Like any member of the Pawling Shakespeare Club can attest to, it can certainly bring us together as colleagues and friends. Especially if there are snickerdoodles involved.

June 18, 2010

James Cameron and the Furries (a Review of Avatar)

Okay, I caved. It took me long enough.

I think my colleague hit the nail on the head with this one when he said, “Whenever I ask someone why I should see 'Avatar', they tell me ‘because it’s visually stunning’. I need a better reason than that to want to sit my butt in a chair for three hours and watch a movie”. The story, as the universe at large would tell it to those who stubbornly refused to see the movie, was one we had heard before. Fern Gully in Space. Pocahontas on the Moon. Imperialism at its best with some good old-fashioned furry undertones thrown in.

So I went in expecting the environmentalists on magic mushrooms. What I didn’t expect was what nobody had told me, and what I believe to be the true core of this movie.

Maybe you know people who play any number of games including tabletop RPGs such as Dungeons and Dragons, online MMOs including World of Warcraft, Live Action Role Playing Games such as NERO (lightning bolt man aside). Maybe you’re one of those people. If not, let me explain it to you. You live your normal hum-drum life; go to work, take out the trash, perform all manner of assorted mundane activities which constitute your reality. But then, for a few hours, a weekend, sometimes longer depending on the game, you can become someone else in a fantasy world. You insert yourself into a communally agreed-upon reality in which your normal problems don’t matter anymore and in fact pale in comparison to the epic adventures which await you while in the guise of your alter ego.

This is 'Avatar'. Jake is a marine whose real life sucks because his spine was severed so his legs don’t work and his PhD brother was shot for no particular reason (oh and everyone wishes it had been Jake who was shot instead). Anyway, Jake gets the opportunity to step in for his brother on a mission to an alien planet. In Jake’s world, science has progressed enough to create “avatars”. Biomechanically engineered bodies whose genes are some splice between that of their driver and that of some alien species (in this case, the blue cat-people we’ve seen in the trailers). Jake’s genetics match his brother’s closely enough to be able to drive his brother’s avatar. The government doesn’t want to throw out all the money they invested in creating the avatar, so Jake is asked to step in.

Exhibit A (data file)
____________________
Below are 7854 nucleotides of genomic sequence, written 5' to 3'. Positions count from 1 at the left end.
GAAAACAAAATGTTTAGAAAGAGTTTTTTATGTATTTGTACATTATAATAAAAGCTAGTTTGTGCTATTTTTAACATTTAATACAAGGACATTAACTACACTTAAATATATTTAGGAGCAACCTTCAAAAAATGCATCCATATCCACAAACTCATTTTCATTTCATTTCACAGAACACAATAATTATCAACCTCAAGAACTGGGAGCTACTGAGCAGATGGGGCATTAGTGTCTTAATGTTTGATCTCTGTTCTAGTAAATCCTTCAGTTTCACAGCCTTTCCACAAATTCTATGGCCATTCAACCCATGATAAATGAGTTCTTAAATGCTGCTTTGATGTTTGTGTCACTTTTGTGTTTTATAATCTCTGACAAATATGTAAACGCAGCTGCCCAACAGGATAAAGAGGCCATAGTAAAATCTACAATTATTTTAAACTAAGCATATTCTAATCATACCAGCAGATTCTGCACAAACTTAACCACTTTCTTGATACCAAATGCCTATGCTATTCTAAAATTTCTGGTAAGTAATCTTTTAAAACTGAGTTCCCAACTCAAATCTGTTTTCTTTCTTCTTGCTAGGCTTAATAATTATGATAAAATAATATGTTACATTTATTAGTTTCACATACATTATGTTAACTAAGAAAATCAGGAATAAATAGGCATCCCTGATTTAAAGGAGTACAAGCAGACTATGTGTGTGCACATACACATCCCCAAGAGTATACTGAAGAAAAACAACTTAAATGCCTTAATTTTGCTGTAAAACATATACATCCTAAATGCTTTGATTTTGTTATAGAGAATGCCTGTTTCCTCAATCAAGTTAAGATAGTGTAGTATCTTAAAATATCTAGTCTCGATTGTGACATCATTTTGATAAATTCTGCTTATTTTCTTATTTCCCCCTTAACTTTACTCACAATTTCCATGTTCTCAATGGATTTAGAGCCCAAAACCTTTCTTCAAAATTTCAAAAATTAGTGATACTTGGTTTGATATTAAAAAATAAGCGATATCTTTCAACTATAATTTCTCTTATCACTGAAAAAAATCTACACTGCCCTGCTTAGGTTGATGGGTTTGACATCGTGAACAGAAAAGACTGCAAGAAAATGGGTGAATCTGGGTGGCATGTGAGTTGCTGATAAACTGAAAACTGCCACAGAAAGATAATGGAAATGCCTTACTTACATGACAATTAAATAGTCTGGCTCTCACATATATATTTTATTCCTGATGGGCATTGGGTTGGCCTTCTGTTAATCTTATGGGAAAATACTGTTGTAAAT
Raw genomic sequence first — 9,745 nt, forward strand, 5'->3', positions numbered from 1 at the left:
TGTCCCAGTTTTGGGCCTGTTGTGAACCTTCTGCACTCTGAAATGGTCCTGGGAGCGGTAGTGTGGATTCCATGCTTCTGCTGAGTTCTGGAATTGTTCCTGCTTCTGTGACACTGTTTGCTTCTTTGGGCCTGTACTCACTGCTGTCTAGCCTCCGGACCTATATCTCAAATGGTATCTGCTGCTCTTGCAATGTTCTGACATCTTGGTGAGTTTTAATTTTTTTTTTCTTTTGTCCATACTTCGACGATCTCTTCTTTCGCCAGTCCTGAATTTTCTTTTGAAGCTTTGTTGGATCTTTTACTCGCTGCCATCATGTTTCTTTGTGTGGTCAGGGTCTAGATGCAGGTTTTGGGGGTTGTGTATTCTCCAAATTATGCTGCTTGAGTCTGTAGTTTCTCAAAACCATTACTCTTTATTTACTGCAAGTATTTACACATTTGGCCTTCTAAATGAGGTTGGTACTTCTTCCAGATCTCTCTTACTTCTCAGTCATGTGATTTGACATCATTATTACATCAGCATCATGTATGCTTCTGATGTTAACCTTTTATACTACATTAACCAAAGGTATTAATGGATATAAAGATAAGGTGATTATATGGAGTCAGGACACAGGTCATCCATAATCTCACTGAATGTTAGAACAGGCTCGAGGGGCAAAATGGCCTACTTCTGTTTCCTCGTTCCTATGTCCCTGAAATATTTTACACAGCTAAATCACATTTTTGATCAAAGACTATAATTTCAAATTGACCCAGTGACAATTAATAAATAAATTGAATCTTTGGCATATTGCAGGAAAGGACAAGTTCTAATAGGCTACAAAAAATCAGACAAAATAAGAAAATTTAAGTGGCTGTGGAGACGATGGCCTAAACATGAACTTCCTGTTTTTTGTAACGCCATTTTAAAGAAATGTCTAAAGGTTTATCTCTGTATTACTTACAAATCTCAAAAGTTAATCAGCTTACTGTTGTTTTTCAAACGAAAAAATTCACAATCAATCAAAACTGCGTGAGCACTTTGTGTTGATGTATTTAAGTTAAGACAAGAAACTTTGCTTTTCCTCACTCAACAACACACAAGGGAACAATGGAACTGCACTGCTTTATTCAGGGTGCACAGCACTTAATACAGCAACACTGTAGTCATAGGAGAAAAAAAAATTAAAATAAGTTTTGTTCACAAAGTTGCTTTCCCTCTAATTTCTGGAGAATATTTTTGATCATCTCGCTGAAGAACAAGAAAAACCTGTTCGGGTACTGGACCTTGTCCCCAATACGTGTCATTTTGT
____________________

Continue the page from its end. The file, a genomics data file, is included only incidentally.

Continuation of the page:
Jake, of course, likes his life better as a cat-person. He can run, fight, explore the forest with his cat-person girlfriend, fly on dragon monsters, and learn all about this other society that the anthropologists have so far been unable to penetrate for whatever reason. The movie depicts the troubles of the cat-people as the white oppressor tears apart their forest (big surprise, I know). To me, more importantly, it depicts Jake’s dependency upon the life he lives while outside of his own body. He becomes more and more negligent of his actual body (frequently forgetting to eat, shower, etc.) as his obsession with driving his avatar deepens. As Jake becomes increasingly dependant upon the life of the avatar to escape his real life, the movie shows us less and less of Jake as a human. The human world still asserts itself at semi-frequent intervals, but without Jake. We are shown the army base and other characters interacting (perhaps even around Jake’s body while he is out in the jungle with his furry friends), but Jake himself is absent from his own world. At one point, Jake admits that reality has flipped – he begins to wonder if his life as a cat-person is (in fact) reality and his humanity is the dream.